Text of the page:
Farmers market season begins – Osage County Online | Osage County News

Farmers market season begins

Shoppers at Lyndon’s farmers market last summer select home baked goods offered for sale by a local vendor on the front lawn of the Osage County Courthouse. Courtesy photo

While Mother Nature seems to be confused about the seasons, local gardeners and farmers know spring tasks must get done. For some, those tasks include getting products ready for local farmers markets. And whether the weather is ready or not, next Monday the Lyndon Farmers Market begins at 4 p.m. on the front lawn of the Osage County Courthouse.

This year’s market will be the second year it’s been hosted by the city of Lyndon, and the third year in that location. With the market being held in the city’s downtown area, plans this year include making the market a weekly community event that will encourage people to gather in the town’s center, enjoy shopping at market vendors and downtown businesses, and possibly listening to live music.

Lyndon City Administrator Kim Newman said the market is open to everyone in the county and beyond who wants to sell Kansas-grown produce or homemade craft items. But more than that, she wants people to know the Lyndon market is welcoming local organizations that want to sell items for fundraisers, and local food vendors who might want to provide choices for a Monday evening meal.

Local businesses are also encouraged to stay open later on Monday evenings, so that market shoppers can also see what Lyndon retailers and other businesses offer.

“People can come downtown to shop and eat dinner,” she said.

She said last year the local Masons set up to sell hot dogs and hamburgers as a fundraiser.

“The Masons are coming back,” Newman said. “They’re planning to be here one Monday a month throughout the summer.”

There are specific rules for the types of items that can be sold at the market. Farmers Markets in Kansas are regulated by the Kansas Department of Agriculture, which sets the manner that vegetables and produce can be sold and the types of products allowed at the market.

According to the rules, most anything that is homemade or grown in Kansas is allowed to be sold at the market. This includes vegetables, eggs, honey, flowers and live plants. It also includes homemade crafts such as quilts, weaved items, candles and jewelry. Home baked goods are also allowed, although other prepared foods have restrictions.

“Almost anything made locally by hand is welcome,” Newman said.

And although the local fundraising groups and food vendors technically aren’t allowed to sell their wares in the farmers market, the city will be allowing these types of sales in the vicinity of the market. One local business has welcomed food vendors to its parking lot; fundraising organizations will be allowed to set up nearby.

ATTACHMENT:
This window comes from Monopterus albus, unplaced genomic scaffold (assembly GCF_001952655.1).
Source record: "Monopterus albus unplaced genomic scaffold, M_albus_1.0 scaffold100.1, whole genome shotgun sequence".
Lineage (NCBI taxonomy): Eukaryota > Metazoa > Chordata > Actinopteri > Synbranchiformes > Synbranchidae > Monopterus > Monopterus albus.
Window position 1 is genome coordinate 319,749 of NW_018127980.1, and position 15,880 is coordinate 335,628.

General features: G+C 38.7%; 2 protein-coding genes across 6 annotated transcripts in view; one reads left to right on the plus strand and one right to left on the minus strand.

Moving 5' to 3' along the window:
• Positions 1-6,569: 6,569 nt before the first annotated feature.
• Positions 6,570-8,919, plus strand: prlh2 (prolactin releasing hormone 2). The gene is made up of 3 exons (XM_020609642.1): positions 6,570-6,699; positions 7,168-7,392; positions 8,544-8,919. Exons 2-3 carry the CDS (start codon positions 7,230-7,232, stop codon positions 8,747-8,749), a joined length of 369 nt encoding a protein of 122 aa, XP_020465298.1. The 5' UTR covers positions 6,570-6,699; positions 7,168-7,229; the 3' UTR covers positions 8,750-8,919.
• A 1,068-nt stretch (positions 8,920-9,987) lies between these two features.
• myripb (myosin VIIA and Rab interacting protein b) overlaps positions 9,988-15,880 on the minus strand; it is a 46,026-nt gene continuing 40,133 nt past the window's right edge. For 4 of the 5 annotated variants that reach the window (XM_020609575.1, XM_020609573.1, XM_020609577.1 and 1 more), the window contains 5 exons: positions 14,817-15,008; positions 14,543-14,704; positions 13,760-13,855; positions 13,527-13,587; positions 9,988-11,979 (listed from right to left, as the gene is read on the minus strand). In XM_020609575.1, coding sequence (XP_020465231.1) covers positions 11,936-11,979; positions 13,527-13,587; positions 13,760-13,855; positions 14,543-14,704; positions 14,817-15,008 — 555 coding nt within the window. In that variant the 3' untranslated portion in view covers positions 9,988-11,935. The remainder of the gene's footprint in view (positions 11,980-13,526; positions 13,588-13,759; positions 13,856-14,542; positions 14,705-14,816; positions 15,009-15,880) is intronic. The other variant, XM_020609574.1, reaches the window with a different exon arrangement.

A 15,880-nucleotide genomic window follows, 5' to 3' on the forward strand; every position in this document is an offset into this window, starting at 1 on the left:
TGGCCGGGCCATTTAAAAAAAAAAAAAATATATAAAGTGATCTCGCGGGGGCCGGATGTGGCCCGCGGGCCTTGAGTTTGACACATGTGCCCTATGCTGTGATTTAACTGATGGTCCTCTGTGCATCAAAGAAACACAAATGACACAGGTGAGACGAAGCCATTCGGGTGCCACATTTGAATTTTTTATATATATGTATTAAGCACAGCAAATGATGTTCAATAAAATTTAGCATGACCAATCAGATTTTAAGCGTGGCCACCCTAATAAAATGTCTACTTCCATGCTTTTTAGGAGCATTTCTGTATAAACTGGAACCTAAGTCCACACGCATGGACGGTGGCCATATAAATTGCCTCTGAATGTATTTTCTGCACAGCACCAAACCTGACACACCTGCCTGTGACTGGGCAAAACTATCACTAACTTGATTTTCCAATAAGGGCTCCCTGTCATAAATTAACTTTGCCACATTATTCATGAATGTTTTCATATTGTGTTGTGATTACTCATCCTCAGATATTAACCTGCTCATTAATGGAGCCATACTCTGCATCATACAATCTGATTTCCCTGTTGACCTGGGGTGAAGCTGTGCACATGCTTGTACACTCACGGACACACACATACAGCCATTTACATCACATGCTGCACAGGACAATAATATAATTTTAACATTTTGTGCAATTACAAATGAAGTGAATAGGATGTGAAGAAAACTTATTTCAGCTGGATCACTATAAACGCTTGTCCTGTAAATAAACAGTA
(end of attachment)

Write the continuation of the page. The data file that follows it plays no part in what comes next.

Newman said the market is not only for Lyndon – groups, vendors, farmers, gardeners and crafters from across the county are invited to participate.

“It really is a great way for small groups to fund raise,” she said. “They don’t have to be from Lyndon, we welcome people from anywhere in Osage County.”

She said city staff is willing to help any market participants in sorting through the regulations, which include registration as a seller and collection of sales tax.

“There are forms to fill out, but vendors can sign up the day of the market,” Newman said. “We can help them through the process.”

The city has the proper forms available, but they can also be downloaded from the city’s website at

She said any vendor that plans to sell at the market more than three times a year will need to obtain their own sales tax identification number. Others planning to sell less often can use the city’s tax ID.

“If a local farmer or gardener has a good harvest of something, they are welcome to sell under the city’s tax ID,” she said.

As part of making “Market Mondays” a community event, invitations have been extended to local musicians that might want to provide entertainment for the three-hour downtown gathering.

The city offices will stay open late, until 7 p.m., on Market Mondays, partly due to the requirement that sanitary facilities are available. Restrooms and a handwashing location are in city hall.

Newman said city utility customers are welcome to pay bills or conduct other city business during the extended hours at the city office.

Market vendors can set up beginning at 3:30 Monday afternoon, with sales beginning at 4 p.m. They are restricted to using the courthouse’s front lawn; but encouraged to park vehicles along either side of the courthouse. Parking in front of the courthouse will be used as a loading and unloading zone for the market.

The market is to be held every Monday evening from May 6 through Oct. 21. For more information, contact the city of Lyndon at 785-828-3146.

Powered by WordPress